Iran beckons Indian firms
Our Regional Bureau in Ahmedabad
Published : August 27, 2003
Iran wants to make use of the Indian textile industrys expertise in the machinery used in the textile business, Islamic Republic of Iran Consul General Mehdi Honardoost said on Tuesday.
Pharmaceutical, textile, food processing, information technology and infrastructure industries offer a huge potential for Indian companies to form joint ventures in Iran, he said at an interactive session with industrialists of Gujarat, here.
India and Iran enjoy excellent political, cultural and bilateral relations and there is a vast scope for increasing trade between the two countries, he said.
The total bilateral trade between the two countries has witnessed a decline over the past five years, though exports from India to Iran have registered a rise.
In 2001-02, the volume of total bilateral trade between the two countries stood at $536.86 million compared with $804.67 million in 1997-98.
While Indias exports to Iran grew from $171.6 million in 1997-98 to $253.03 million in 2001-02, imports from Iran fell from $633.01 million in 1997-98 to $283.82 million in 2001-02.
Honardoost said with the setting up of free trade zones in Iran over the past three years and with the India-Iran-CIS trade corridor taking shape rapidly, the climate for investing in Iran has become very conducive.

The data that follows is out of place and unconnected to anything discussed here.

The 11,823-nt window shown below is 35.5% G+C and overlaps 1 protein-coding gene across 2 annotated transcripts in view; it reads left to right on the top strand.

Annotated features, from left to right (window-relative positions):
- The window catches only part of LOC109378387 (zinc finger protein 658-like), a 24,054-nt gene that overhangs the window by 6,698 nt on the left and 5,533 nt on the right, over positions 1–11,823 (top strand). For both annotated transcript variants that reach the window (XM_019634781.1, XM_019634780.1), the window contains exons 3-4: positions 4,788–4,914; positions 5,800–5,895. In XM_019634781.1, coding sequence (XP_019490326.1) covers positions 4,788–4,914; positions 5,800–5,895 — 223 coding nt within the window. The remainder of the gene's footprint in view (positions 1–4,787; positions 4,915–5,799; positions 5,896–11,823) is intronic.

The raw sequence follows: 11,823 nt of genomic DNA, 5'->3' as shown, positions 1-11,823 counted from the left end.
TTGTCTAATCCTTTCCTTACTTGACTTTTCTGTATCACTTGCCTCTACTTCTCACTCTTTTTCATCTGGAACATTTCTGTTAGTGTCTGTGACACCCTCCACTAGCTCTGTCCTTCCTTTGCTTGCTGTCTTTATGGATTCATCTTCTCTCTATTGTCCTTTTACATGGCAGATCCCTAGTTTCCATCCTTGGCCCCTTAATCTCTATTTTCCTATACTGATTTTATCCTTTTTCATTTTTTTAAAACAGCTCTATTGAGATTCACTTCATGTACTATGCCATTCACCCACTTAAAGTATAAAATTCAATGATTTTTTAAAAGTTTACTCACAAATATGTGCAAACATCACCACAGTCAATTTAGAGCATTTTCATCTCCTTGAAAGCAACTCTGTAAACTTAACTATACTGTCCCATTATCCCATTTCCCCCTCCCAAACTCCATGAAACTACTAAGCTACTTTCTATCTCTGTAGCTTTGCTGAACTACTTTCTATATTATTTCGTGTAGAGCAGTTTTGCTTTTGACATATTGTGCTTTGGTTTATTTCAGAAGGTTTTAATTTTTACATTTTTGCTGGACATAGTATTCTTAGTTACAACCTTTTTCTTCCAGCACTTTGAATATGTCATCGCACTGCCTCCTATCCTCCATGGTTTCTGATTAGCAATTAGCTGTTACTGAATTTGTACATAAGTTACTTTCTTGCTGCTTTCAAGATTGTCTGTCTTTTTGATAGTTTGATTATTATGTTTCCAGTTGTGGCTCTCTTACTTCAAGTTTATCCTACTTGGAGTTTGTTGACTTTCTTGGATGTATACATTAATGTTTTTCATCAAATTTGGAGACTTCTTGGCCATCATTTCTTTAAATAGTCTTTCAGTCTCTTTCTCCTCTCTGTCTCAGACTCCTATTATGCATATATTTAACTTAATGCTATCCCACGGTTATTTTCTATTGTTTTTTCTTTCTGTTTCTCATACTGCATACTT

Drugs, petrochemicals, textiles, garments, information technology and chemicals are some areas where joint ventures could be fruitful for both the partners, he said. Honardoost said lack of proper information for Indian entrepreneurs is perhaps the biggest hurdle for those availing business opportunities in Iran.
There is a whole new world of opportunity emerging with the new trade corridor being set up between India, Iran and CIS. And with the setting up of free trade zones, the foreign direct investment is increasing 70 per cent every year, he said.
The consul general said Iran is the second biggest producer of oil and gas in the region and a number of western companies are showing interest in this field.
The session was organised by the CII, which has been acting as a facilitator for trade between the two countries by organising delegations and meetings.
There is a tremendous scope for industrialists from Gujarat to explore joint ventures with Iranian companies, CII western region deputy chairman Gaurav Nanavaty said.
At the session, several businessmen from Gujarat showed keen interest in exploring business opportunities in Iran.
S K Sharma, who runs a medium-scale pharmaceutical unit in Gujarat, sought to know the possibilities of setting up joint ventures with Iranian pharmaceutical units.
Nayan Parikh of Ahmedabad-based Nayan Parikh Consultants sought to know what opportunities were open for consultancy firms in Iran.
On a question about the infrastructure development in Iran, Honardoost said while most of the ports in Iran are in the south, the markets are in the northern and eastern parts of the country.
A Larsen and Toubro official wanted to know if financing was available for Asian companies, as western companies held an edge in this regard. He was informed that financing will not be a problem for any company. http://www.business-standard.com/today/story.asp?Menu=23&story=21642
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